• The drywell table 100 in accordance with the embodiments disclosed herein advantageously provide a mechanism to more uniformly heat serving pans 200 disposed in the rows 52 a, 52 b, 52 c to maintain the food contained therein within a generally desired temperature range regardless of the level of food in the pans 200. Additionally, the heating fins 50 a, 50 b and liner 20 provide for more efficient heating of the food within the pans 200, and allow for simpler regulation of the temperature of the food in the pans 200. Moreover, the heating fins 50 a, 50 b and liner 20 allow the efficient use of power to operate the heating elements 60 a, 60 b, 60 c in order to maintain the heating pans 200 at the desired temperature.
  • Of course, the foregoing description is that of certain features, aspects and advantages of the present invention, to which various changes and modifications can be made without departing from the spirit and scope of the present invention. Moreover, the drywell table need not feature all of the objects, advantages, features, and aspects discussed above. Thus, for example, those skilled in the art will recognize that the invention can be embodied or carried out in a manner that achieves or optimizes one advantage or a group of advantages as taught herein without necessarily achieving other objects or advantages as may be taught or suggested herein. In addition, while a number variations of the invention have been shown and described in detail, other modifications and methods of use, which are within the scope of this invention, will be readily apparent to those of skill in the art based upon this disclosure. It is contemplated that various combinations or sub-combinations of these specific features and aspects of embodiments may be made and still fall within the scope of the invention. According, it should be understood that various features and aspects of the disclosed embodiments can be combined with or substituted for one another in order to form varying modes of the discussed drywell table.

Claims (4)

  1. 1. A drywell table, comprising:
    a top frame defining at least one opening configured to receive a serving pan therethrough;
    a heating plate disposed below the top frame;
    at least two heating fins extending between the heating plate and the top frame, and defining at least one row configured to receive the pan therein, wherein heat is transferred from the heating plate and heating fins to the serving pan via a sufficiently small air gap defined between the heating plate, heating fins and the serving pan that minimizes convection and radiation.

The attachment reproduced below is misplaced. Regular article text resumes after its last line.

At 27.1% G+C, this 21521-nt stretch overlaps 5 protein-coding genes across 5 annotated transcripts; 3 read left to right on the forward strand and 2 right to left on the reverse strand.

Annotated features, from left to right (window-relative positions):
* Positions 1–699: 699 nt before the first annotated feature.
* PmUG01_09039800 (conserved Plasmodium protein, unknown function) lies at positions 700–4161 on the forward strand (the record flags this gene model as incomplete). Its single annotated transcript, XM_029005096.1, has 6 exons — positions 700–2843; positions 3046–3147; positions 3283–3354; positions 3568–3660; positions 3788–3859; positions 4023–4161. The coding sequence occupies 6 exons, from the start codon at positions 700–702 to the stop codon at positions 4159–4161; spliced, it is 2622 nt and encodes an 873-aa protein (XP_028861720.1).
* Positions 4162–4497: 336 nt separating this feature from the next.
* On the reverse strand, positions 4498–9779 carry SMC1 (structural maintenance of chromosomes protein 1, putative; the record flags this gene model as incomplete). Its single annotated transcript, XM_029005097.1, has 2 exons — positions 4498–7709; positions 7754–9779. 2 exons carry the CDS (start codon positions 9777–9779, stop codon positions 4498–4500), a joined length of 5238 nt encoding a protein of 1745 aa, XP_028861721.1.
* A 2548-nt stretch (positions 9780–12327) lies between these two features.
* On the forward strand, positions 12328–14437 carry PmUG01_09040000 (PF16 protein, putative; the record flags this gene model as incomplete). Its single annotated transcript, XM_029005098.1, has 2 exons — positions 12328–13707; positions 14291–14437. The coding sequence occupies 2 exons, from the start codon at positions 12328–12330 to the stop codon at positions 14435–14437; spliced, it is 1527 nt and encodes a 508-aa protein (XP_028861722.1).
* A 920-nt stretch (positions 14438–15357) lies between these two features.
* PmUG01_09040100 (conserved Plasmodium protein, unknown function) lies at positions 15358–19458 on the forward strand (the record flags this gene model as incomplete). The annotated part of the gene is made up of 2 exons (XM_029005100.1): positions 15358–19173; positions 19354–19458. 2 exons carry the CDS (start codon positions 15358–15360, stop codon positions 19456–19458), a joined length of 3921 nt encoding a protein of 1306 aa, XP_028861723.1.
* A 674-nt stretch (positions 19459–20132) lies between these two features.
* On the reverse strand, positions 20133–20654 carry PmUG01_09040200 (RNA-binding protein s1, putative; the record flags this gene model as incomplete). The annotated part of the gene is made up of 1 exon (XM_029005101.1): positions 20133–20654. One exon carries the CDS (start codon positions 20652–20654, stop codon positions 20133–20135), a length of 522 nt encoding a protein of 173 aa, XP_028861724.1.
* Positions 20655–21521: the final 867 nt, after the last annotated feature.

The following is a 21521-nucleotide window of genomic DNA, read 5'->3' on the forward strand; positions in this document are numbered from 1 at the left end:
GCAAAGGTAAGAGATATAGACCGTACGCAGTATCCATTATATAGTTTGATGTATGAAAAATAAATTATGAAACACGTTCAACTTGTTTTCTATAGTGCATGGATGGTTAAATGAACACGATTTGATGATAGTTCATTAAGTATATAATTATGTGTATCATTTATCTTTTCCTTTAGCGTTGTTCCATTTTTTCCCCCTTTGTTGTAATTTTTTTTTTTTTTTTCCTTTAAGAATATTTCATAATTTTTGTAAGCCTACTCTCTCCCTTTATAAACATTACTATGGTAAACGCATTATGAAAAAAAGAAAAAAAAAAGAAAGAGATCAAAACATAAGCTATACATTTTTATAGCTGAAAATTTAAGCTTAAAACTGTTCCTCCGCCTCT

2. 2. The drywell table of claim 1, wherein heat is transferred to the pan primarily via conduction heat transfer through stagnant air.
  3. 3. The drywell table of claim 1, wherein each of the heating fins has a linear boundary and a non-linear boundary, the non-linear boundary configured to inhibit the over-heating of a pan disposed adjacent thereto.
  4. 4. The drywell table of claim 3, wherein the linear boundary and the non-linear boundary define an “h” shape or reverse “h” shape.
US11251631 2005-10-11 2005-10-14 Drywell table Active 2028-08-09 US7726296B2 (en)

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Cited By (8)

* Cited by examiner, † Cited by third party
Publication number Priority date Publication date Assignee Title
US20090014430A1 (en) * 2007-07-09 2009-01-15 Thermodyne Food Service Products, Inc. Product warming apparatus
USD613108S1 (en) 2008-09-23 2010-04-06 The Vollrath Company, L.L.C. Food pan
USD620306S1 (en) 2008-09-23 2010-07-27 The Vollrath Company, L.L.C. Food pan
US20150156821A1 (en) * 2013-11-29 2015-06-04 Martin DOMMER Heating element for a plastic-tube butt-welding machine, method for manufacturing a panel-type radiator, and plastic-tube butt-welding machine
CN105135485A (en) * 2014-06-02 2015-12-09 侯国山 Commercial charcoal stove for recycling waste heat
US9795241B2 (en) 2008-09-23 2017-10-24 The Vollrath Company, L.L.C. Food pans and related systems
US9918571B2 (en) * 2015-12-22 2018-03-20 Salvatore Torre Modular food service system and method
USD817069S1 (en) 2017-02-15 2018-05-08 The Vollrath Company, L.L.C. Pan

Citations (2)

* Cited by examiner, † Cited by third party
Publication number Priority date Publication date Assignee Title
US3784787A (en) * 1971-08-20 1974-01-08 Minnesota Mining & Mfg Device for storing and cooking food
US5381729A (en) * 1991-04-29 1995-01-17 Industrial Design & Engineering Associates Food warming vessel for cafeterias and restaurants

Patent Citations (2)

* Cited by examiner, † Cited by third party
Publication number Priority date Publication date Assignee Title
US3784787A (en) * 1971-08-20 1974-01-08 Minnesota Mining & Mfg Device for storing and cooking food
US5381729A (en) * 1991-04-29 1995-01-17 Industrial Design & Engineering Associates Food warming vessel for cafeterias and restaurants

Cited By (16)

* Cited by examiner, † Cited by third party
Publication number Priority date Publication date Assignee Title
WO2009009609A3 (en) * 2007-07-09 2009-03-19 Thermodyne Foodservice Product Product warming apparatus
US20090014430A1 (en) * 2007-07-09 2009-01-15 Thermodyne Food Service Products, Inc. Product warming apparatus
US8242415B2 (en) 2007-07-09 2012-08-14 Thermodyne Food Service Products, Inc. Product warming apparatus
USD741640S1 (en) 2008-09-23 2015-10-27 The Vollrath Company, L.L.C. Food pan
USD620306S1 (en) 2008-09-23 2010-07-27 The Vollrath Company, L.L.C. Food pan
USD665221S1 (en) 2008-09-23 2012-08-14 The Vollrath Company, L.L.C. Food pan
USD677972S1 (en) 2008-09-23 2013-03-19 The Vollrath Company, L.L.C. Food pan
USD690553S1 (en) 2008-09-23 2013-10-01 The Vollrath Company L.L.C. Food pan
USD613108S1 (en) 2008-09-23 2010-04-06 The Vollrath Company, L.L.C. Food pan
US9795241B2 (en) 2008-09-23 2017-10-24 The Vollrath Company, L.L.C. Food pans and related systems
USD691845S1 (en) 2008-09-23 2013-10-22 The Vollrath Company, L.L.C. Food pan
US20150156821A1 (en) * 2013-11-29 2015-06-04 Martin DOMMER Heating element for a plastic-tube butt-welding machine, method for manufacturing a panel-type radiator, and plastic-tube butt-welding machine
CN105135485A (en) * 2014-06-02 2015-12-09 侯国山 Commercial charcoal stove for recycling waste heat
US9918571B2 (en) * 2015-12-22 2018-03-20 Salvatore Torre Modular food service system and method
US10039391B2 (en) * 2015-12-22 2018-08-07 Salvatore Torre Modular food service system and method
USD817069S1 (en) 2017-02-15 2018-05-08 The Vollrath Company, L.L.C. Pan